The lender says it has picked a handful of brokers at random and has decided to carry out the exercise to help with its future decision making.
Tom Cleary, financial services director at Start Mortgages, is one of the brokers who has received a letter.
His client has an interest-only mortgage with an ISA/savings plan as the repayment vehicle.
The letter says as part of Kensington’s responsible lending obligations it is reviewing interest-only cases to ensure the repayment vehicle is operating as intended.
It then asks the broker to provide documentary evidence in 14 days that the customer’s saving plan is on target and confirmation of the payments made into the plan.
Cleary says the move by Kensington is likely to be a result of proposals in the Financial Services Authority’s Mortgage Market Review, which specify that lenders must check on the repayment vehicle of the mortgage at least once during its term.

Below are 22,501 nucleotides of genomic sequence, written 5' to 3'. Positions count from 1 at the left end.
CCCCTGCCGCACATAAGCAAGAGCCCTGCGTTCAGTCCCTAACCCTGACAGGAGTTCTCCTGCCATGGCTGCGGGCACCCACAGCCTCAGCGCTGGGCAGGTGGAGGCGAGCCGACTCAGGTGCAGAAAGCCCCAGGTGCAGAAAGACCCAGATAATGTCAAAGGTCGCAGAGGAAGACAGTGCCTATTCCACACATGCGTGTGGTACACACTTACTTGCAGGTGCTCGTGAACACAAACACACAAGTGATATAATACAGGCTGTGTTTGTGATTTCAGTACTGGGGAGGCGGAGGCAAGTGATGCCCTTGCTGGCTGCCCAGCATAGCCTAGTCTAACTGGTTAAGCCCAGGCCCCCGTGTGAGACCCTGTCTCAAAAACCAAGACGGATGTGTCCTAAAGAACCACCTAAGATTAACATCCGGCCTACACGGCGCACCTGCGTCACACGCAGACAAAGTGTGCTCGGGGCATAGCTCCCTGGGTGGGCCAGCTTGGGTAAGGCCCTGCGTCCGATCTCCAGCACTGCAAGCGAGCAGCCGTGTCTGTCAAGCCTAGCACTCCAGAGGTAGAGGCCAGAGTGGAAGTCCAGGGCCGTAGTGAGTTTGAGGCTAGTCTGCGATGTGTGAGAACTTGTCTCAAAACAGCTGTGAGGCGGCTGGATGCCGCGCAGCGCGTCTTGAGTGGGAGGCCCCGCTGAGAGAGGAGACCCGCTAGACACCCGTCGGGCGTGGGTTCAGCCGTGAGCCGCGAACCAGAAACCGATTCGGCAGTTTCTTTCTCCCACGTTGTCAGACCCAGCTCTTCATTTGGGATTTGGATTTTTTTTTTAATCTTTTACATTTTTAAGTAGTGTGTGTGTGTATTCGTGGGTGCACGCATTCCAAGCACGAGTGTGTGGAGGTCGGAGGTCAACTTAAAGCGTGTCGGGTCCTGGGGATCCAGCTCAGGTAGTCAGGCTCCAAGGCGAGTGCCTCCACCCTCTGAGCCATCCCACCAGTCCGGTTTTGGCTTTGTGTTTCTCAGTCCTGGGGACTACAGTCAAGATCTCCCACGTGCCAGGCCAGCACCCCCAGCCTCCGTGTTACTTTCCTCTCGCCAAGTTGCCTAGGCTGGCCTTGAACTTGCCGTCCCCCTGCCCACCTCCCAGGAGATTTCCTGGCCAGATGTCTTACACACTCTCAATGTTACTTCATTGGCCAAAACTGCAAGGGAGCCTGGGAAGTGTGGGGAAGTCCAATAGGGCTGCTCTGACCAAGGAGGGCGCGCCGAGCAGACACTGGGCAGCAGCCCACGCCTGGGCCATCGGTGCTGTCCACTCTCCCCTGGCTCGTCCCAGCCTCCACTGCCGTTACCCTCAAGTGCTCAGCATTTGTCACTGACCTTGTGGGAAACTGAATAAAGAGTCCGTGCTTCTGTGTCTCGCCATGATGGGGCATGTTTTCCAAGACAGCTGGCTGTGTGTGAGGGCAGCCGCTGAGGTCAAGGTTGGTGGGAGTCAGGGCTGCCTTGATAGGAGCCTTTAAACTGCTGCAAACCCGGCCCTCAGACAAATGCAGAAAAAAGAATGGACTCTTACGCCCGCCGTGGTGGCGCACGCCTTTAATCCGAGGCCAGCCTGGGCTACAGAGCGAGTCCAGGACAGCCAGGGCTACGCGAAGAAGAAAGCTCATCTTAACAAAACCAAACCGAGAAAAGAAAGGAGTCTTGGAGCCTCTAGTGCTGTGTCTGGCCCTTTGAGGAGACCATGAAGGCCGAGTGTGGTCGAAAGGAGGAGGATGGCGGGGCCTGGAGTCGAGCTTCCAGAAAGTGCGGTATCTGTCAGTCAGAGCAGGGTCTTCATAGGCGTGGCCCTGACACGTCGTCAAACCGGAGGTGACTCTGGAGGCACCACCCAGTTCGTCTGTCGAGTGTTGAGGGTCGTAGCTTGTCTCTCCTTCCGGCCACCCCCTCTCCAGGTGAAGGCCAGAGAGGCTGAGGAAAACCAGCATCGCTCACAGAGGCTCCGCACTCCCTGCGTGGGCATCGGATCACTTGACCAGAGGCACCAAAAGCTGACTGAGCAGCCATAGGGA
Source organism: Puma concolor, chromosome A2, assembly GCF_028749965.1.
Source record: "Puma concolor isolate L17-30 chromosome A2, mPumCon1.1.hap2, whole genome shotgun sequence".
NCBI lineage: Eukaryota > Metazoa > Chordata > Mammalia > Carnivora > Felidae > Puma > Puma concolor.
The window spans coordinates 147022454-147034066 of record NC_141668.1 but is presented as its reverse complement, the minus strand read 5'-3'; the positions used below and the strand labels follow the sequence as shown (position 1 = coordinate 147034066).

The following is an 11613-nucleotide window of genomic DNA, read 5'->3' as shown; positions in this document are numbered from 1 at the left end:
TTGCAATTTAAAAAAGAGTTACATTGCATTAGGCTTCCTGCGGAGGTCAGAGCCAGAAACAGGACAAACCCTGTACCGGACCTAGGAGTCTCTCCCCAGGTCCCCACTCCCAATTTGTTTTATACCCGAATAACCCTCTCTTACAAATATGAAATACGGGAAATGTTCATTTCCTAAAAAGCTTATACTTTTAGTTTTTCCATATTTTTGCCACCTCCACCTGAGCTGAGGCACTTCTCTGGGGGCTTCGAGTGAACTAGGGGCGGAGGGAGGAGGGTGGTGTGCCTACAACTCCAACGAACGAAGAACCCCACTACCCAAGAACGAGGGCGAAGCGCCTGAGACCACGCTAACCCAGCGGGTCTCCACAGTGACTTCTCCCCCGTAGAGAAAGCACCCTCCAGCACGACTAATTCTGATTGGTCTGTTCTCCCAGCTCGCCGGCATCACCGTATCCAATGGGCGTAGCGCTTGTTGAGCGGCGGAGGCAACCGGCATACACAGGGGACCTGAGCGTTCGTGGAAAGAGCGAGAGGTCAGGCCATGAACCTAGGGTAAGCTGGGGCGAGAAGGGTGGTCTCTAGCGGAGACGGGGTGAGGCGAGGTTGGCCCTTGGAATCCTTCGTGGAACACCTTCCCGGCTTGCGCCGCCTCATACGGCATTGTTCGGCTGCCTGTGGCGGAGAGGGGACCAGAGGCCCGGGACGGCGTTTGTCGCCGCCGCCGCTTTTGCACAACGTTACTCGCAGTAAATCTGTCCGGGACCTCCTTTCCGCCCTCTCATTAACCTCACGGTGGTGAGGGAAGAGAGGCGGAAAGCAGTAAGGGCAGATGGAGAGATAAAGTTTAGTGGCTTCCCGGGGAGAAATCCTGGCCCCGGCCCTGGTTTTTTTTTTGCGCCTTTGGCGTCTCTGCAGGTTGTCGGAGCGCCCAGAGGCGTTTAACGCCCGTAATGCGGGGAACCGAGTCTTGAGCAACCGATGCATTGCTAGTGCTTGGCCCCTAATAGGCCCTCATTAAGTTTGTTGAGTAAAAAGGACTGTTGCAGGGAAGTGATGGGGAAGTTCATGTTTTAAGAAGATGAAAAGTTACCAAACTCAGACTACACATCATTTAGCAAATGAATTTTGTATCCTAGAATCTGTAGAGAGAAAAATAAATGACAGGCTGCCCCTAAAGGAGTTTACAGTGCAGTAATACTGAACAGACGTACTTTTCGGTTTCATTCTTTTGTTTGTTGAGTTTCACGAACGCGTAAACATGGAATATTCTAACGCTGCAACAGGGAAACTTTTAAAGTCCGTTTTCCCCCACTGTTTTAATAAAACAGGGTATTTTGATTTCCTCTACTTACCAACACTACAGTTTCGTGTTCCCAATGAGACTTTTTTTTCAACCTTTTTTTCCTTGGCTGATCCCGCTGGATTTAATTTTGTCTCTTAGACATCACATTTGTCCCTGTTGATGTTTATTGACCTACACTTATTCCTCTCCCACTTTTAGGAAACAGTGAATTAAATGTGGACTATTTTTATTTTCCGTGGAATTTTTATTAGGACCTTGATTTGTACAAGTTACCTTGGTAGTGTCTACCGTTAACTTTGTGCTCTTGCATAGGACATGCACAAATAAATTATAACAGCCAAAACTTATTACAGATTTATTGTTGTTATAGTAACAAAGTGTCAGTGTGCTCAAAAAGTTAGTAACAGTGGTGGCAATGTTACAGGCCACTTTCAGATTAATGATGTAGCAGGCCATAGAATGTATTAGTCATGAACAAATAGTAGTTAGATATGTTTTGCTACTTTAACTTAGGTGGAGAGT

But he says the responsibility for that lies firmly with the lender, not the introducing broker.
He says: “As a firm, we are not even authorised for savings and/or investments, so I would not imagine the regulator would be satisfied with the validity of any guarantees we would make on behalf of the client.
“So long as the lender has robust checks in place at point-of-sale, and the intermediary has satisfied these prior to the mortgage being offered, the responsibility to check the repayment vehicle from there on must remain with the lender.”
Nevertheless, he says it is only right that Kensington wrote to brokers as it is them who introduce the clients.
A spokesman for Kensington says: “We have no immediate plans to change our policy around interest-only and are carrying out the exercise to help with our decision-making process and to educate us.
“Our relationship is with brokers which is why we have written to them.”